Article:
201. Memorandum From the President’s Special Assistant (Rostow) to President Johnson1

Mr. President:

Bill Foster called to say that the Russians have informed him that they are prepared to table the NPT jointly with us with a blank Article III.2

There are two Soviet proposed amendments3 to work out; but they look to Foster manageable.

He will inform the Gore sub-committee tomorrow morning; testify before the Appropriations sub-committee tomorrow afternoon;4 return to Geneva, leaving Dulles at 8:00 p.m. Saturday.

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Now the game will move to the non-nuclear powers; and some months of negotiations lie ahead. But it is something of an event.

He is, of course, available if you wish to see him.

  1. Source: Johnson Library, National Security File, Subject File, Non-Proliferation Treaty, 7/21/67, Vol. II, Box 26. Confidential. A handwritten notation on the source text reads: “rec’d 1:46 p.m.”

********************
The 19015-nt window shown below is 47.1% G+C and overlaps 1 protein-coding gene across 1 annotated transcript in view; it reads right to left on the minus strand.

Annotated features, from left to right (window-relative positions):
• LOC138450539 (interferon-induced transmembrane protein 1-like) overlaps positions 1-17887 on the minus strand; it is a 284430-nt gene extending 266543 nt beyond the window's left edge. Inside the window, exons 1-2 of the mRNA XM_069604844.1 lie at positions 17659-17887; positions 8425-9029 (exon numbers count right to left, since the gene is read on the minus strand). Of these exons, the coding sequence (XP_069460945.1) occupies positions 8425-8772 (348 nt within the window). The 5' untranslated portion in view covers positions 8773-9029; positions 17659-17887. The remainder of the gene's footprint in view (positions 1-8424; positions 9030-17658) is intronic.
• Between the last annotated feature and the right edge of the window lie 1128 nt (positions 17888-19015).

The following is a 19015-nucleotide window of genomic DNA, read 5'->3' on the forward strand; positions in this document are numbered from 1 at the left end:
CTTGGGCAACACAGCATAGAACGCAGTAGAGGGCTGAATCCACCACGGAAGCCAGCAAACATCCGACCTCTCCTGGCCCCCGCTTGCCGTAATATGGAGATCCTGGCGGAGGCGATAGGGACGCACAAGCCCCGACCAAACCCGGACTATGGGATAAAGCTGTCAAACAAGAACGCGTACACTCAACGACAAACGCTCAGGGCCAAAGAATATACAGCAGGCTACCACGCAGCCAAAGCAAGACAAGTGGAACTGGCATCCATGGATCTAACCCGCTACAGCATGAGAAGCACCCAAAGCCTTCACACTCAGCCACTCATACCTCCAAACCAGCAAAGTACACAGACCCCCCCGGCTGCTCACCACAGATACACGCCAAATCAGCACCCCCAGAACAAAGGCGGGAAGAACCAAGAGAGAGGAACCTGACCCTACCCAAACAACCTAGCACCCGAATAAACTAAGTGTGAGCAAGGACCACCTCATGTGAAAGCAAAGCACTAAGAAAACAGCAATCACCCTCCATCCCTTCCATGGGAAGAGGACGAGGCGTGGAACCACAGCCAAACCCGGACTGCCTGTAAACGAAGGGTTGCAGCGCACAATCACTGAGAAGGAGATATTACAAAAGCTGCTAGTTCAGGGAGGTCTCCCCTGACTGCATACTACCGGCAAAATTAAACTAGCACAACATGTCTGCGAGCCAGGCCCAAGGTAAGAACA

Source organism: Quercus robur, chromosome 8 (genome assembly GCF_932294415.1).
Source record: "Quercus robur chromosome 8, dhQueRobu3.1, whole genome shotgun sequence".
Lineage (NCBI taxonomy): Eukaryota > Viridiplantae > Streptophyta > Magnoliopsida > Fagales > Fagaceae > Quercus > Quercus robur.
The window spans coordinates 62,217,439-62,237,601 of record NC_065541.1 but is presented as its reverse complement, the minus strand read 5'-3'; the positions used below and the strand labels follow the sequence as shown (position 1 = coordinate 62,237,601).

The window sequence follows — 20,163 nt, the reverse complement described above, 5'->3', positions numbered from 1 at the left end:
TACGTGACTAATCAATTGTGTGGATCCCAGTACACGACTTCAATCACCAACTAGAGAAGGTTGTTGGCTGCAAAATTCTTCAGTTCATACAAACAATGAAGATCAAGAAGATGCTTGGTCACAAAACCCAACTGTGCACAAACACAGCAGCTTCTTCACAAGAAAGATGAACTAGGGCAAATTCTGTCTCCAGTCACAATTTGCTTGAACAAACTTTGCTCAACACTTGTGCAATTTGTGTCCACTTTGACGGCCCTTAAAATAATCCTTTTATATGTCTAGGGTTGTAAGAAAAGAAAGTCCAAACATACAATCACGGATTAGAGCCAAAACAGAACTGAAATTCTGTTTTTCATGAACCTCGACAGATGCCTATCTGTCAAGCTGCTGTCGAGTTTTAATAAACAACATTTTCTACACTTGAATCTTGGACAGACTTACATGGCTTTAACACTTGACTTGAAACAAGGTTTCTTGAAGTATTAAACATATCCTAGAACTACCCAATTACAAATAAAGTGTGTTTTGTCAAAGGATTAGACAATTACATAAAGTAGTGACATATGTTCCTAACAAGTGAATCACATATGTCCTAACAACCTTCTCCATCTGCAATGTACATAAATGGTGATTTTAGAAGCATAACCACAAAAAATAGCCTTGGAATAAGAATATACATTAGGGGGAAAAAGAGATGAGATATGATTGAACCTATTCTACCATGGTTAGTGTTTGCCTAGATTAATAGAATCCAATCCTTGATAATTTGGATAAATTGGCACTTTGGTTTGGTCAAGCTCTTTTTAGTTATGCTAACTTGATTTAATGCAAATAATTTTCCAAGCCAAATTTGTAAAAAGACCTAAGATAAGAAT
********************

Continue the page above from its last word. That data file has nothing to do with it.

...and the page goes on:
2. For a discussion of this Article, see Foster’s statement, August 24, to the Eighteen-Nation Disarmament Committee on the draft Non-Proliferation Treaty, printed in Documents on Disarmament, 1967, pp. 342-347.
  3. Foster sent President Johnson a memorandum, August 10, on the “Proposed Submission by the U.S. and the U.S.S.R. of the Non-Proliferation Treaty to the Geneva Conference.” This memorandum was also sent to Secretary Rusk. In this memorandum Foster informed the President that in the U.S. text of the Treaty which was recommended to the Soviets, Article V, the amendments’ clause, contained two alternatives. Foster wrote, “The first alternative provides only the nuclear weapon parties with a veto on amendments, but does not oblige any party to accept amendments which it does not approve. The second alternative provides a veto for the nuclear weapons parties and all other parties who are members of the IAEA Board of Governors, but also provides that once adopted amendments are applicable to all.” The United States preferred the first, and informed the Soviets and its allies of this, though either was acceptable. The Soviets, however, preferred the second. (Memorandum for the President; Washington National Records Center, RG 383, ACDA/D Files: FRC 77 A 52, Memoranda to the White House, 1967)
  4. For Foster’s testimony on the afternoon of August 11, see Departments of State, Justice, and Commerce, the Judiciary, and Related Agencies Appropriations for Fiscal Year 1968: Subcommittee of the Committee on Appropriations, United States Senate, 90th Congress, 1st Session. (Washington, 1968), pp. 989-1019.